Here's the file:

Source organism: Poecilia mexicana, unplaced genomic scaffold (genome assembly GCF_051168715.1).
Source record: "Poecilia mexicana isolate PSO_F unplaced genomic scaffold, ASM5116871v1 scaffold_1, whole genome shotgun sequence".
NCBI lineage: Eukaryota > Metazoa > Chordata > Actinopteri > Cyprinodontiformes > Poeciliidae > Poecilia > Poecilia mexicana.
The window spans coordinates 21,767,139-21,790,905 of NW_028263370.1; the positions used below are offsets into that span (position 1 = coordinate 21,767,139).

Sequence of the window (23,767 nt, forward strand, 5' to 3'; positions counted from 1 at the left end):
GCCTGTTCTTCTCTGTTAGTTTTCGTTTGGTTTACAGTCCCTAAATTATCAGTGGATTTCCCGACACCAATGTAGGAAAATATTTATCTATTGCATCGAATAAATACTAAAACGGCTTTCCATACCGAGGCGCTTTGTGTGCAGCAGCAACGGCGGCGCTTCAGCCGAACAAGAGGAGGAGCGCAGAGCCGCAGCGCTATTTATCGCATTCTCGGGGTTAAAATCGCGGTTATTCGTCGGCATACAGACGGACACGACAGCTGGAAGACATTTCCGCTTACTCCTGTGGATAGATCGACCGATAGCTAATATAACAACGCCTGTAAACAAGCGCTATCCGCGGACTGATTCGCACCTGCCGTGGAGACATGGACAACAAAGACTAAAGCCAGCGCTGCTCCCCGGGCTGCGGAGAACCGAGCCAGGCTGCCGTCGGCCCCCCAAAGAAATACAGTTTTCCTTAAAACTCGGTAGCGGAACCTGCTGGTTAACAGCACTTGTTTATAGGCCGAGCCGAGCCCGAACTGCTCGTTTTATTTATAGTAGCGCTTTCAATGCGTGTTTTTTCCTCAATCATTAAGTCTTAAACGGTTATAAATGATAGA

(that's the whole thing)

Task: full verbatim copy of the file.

Source organism: Poecilia mexicana, unplaced genomic scaffold (genome assembly GCF_051168715.1).
Source record: "Poecilia mexicana isolate PSO_F unplaced genomic scaffold, ASM5116871v1 scaffold_1, whole genome shotgun sequence".
NCBI lineage: Eukaryota > Metazoa > Chordata > Actinopteri > Cyprinodontiformes > Poeciliidae > Poecilia > Poecilia mexicana.
The window spans coordinates 21,767,139-21,790,905 of NW_028263370.1; the positions used below are offsets into that span (position 1 = coordinate 21,767,139).

Sequence of the window (23,767 nt, forward strand, 5' to 3'; positions counted from 1 at the left end):
GCCTGTTCTTCTCTGTTAGTTTTCGTTTGGTTTACAGTCCCTAAATTATCAGTGGATTTCCCGACACCAATGTAGGAAAATATTTATCTATTGCATCGAATAAATACTAAAACGGCTTTCCATACCGAGGCGCTTTGTGTGCAGCAGCAACGGCGGCGCTTCAGCCGAACAAGAGGAGGAGCGCAGAGCCGCAGCGCTATTTATCGCATTCTCGGGGTTAAAATCGCGGTTATTCGTCGGCATACAGACGGACACGACAGCTGGAAGACATTTCCGCTTACTCCTGTGGATAGATCGACCGATAGCTAATATAACAACGCCTGTAAACAAGCGCTATCCGCGGACTGATTCGCACCTGCCGTGGAGACATGGACAACAAAGACTAAAGCCAGCGCTGCTCCCCGGGCTGCGGAGAACCGAGCCAGGCTGCCGTCGGCCCCCCAAAGAAATACAGTTTTCCTTAAAACTCGGTAGCGGAACCTGCTGGTTAACAGCACTTGTTTATAGGCCGAGCCGAGCCCGAACTGCTCGTTTTATTTATAGTAGCGCTTTCAATGCGTGTTTTTTCCTCAATCATTAAGTCTTAAACGGTTATAAATGATAGA